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Create 3D Sculptures With Fosshape

Create Three-Dimensional Structures With Fosshape

Disclosure: Wonderflex World sent me one yard of Fosshape to review for this post.

Fosshape is a felt-like material that can be used to create three-dimensional forms. When heat-set Fosshape may be painted. If you’re interested in exploring sculptural structures, read on.

About Fosshape

Fosshape by Wonderflex is a felt-like thermoplastic fabric that is widely used in the theatre industry for costuming, props and set design, puppetry, millinery headpieces, masks, sculptures, and more. Fosshape can be cut with scissors, sewn to itself and other fabrics, and shaped into stand-alone structures. Fabric steamers or heat guns are used to set the material into a stiff, rigid shape. The level of stiffness is achieved by adjusting heat and pressure.  

Materials & Tools:

  • Fosshape 300
  • I used an embossing hot air tool but a regular heat gun or a fabric steamer will also work
  • Scissors, pins, a needle and thread
  • Fosshape can be dyed using cold water dyes (I didn’t try this)
  • Encaustic Gesso or Chalk Paint.
  • Any mixed media materials that are compatible with encaustic
  • Encaustic Medium
  • Although there are no known physical or health hazards associated with heating Fosshape, work in a well-ventilated studio and wear a NIOSH-approved particulate respirator as you are melting plastic.

How to Heat-activate Fosshape

  • Before starting your project, experiment with small pieces of Fosshape to get to know how to work with the material.
  • First, cut the material and shape it. You can create a shape by putting Fosshape over a form, pinning or sewing it. Keep in mind that heat activation will cause the material to shrink as much as 30%.
  • With a flowing motion use a heat gun or embossing hot air tool about 6-8 inches away from the material surface.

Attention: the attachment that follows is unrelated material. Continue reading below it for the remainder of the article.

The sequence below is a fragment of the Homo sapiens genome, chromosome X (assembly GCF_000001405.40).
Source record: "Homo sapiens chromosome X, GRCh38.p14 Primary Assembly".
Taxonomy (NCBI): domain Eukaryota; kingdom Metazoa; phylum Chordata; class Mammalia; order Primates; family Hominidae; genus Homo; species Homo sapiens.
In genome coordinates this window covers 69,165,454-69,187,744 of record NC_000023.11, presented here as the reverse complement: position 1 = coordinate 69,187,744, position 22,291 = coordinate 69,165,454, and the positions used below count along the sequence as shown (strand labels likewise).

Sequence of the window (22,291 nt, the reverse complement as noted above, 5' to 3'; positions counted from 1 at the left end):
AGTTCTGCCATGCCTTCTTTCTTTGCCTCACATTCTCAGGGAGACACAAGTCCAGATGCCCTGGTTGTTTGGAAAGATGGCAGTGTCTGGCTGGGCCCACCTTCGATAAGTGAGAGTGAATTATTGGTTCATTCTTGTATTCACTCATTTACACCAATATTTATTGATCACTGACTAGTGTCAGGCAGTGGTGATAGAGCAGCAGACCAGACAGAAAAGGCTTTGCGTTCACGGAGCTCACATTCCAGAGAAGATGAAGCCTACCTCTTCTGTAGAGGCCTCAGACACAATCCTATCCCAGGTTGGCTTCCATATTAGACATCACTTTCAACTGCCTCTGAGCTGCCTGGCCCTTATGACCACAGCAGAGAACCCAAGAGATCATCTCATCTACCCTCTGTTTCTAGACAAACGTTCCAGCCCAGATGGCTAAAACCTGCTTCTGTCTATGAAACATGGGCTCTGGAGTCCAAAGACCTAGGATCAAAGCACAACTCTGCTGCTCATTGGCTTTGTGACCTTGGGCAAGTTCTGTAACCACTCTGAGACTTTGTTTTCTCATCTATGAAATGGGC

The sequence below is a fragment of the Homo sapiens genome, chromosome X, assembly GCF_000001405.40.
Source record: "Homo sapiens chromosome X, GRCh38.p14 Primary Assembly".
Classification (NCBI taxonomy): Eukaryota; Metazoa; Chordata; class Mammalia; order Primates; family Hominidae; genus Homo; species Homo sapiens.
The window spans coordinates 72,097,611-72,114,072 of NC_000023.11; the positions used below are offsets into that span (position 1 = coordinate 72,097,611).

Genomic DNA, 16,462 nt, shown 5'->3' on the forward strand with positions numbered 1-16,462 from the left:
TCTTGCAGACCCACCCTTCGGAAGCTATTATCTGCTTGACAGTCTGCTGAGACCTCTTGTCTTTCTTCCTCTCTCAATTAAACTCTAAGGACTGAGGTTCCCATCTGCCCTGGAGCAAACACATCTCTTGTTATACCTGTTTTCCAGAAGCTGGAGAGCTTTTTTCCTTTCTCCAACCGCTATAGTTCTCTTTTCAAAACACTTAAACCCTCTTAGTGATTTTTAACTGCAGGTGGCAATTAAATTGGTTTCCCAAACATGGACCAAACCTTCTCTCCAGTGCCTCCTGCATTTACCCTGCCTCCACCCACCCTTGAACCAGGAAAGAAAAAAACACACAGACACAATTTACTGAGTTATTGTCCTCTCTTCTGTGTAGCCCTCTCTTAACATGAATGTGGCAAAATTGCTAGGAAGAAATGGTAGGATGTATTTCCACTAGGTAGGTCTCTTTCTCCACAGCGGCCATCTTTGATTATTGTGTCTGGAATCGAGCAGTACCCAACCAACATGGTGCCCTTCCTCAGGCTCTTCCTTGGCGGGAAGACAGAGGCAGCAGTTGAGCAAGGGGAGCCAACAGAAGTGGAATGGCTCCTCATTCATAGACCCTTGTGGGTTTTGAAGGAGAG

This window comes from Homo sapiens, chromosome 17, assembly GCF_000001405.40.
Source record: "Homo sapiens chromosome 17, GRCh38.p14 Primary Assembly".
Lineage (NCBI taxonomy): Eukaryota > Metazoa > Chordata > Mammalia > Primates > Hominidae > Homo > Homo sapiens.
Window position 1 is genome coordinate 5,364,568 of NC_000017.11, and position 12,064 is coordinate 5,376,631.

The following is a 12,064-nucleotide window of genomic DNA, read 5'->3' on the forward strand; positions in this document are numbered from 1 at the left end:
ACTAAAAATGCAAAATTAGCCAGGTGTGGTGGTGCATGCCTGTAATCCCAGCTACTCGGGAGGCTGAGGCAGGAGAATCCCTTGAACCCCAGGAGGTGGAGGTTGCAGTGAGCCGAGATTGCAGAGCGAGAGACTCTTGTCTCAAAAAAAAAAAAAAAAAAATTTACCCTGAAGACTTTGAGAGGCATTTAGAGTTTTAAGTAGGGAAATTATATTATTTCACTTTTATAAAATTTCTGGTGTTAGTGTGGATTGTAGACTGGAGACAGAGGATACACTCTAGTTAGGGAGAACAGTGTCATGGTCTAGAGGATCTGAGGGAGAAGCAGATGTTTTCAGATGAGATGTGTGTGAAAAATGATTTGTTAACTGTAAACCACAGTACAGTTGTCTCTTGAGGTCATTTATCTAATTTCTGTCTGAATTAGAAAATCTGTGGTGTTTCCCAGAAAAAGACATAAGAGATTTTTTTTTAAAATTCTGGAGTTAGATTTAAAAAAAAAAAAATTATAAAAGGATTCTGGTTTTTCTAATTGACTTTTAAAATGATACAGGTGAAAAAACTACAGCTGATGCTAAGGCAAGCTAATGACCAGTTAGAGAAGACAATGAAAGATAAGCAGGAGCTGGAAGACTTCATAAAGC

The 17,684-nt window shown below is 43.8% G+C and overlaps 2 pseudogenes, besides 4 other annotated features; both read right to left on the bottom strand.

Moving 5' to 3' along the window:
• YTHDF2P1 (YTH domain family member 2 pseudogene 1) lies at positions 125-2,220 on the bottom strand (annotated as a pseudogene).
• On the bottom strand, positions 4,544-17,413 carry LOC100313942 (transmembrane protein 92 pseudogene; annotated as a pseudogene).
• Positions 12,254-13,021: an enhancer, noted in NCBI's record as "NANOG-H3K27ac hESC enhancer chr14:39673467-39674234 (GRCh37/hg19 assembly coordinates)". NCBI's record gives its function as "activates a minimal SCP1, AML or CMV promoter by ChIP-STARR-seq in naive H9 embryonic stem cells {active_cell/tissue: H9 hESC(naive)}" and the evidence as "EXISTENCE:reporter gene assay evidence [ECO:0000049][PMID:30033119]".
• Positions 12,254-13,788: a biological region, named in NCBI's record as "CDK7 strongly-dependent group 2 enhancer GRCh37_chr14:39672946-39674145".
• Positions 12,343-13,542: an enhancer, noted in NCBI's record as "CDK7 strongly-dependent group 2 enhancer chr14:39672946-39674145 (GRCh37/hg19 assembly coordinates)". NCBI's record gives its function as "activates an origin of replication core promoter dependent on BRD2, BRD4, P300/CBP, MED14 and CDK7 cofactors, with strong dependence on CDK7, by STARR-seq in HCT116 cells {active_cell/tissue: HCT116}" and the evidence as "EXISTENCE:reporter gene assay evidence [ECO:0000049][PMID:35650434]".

• The Fosshape will shrink and become stiffer or denser with additional heat. Apply pressure if you want to make the material denser.
  • Overheating will melt pin-prick holes in the material.
  • Work carefully and slowly, as you cannot reverse the activation process.

Fosshape Forms & Encaustic

Once you’ve formed your Fosshape structure and heat-activated it, you can paint it. The form will not change any further when you fuse the encaustic.

Encaustic gesso or chalk paint can be applied or you can go straight to applying encaustic. Any encaustic-compatible mixed media techniques may be used.

From my experiments, adding encaustic to the Fosshape adds considerable weight to the material. To create lightweight sculptures, paints other than encaustic can be used.

Here I created a form and inserted separate petal-like forms inside, held in place with encaustic medium. I haven’t yet decided how I will finish or display the piece.

Experiments with fosshape and encaustic

learn more about Fosshape

I hope that this post about Fosshape has the wheels turning with exciting ideas for ways you can create 3D encaustic artwork and installations. I’m not planning to work any further with Fosshape as I prefer to work with natural materials.

About Ruth Maude

I enjoy experimenting with a variety of encaustic materials, techniques and tools. Everything I learn pushes my creative journey in new directions. I share what I've learned with other artists through my blog All Things Encaustic.

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2 thoughts on “Create Three-Dimensional Structures With Fosshape”

  1. Wish I’d found this site years ago, Dipping tracing paper in wax and trying to mould it doesn’t work so well. Heh…

  2. sounds cool and worth a try, but will have to wait until i finish experimenting with encaustiflex… thanks for that. i have got some from leslie and playing with it for making books.

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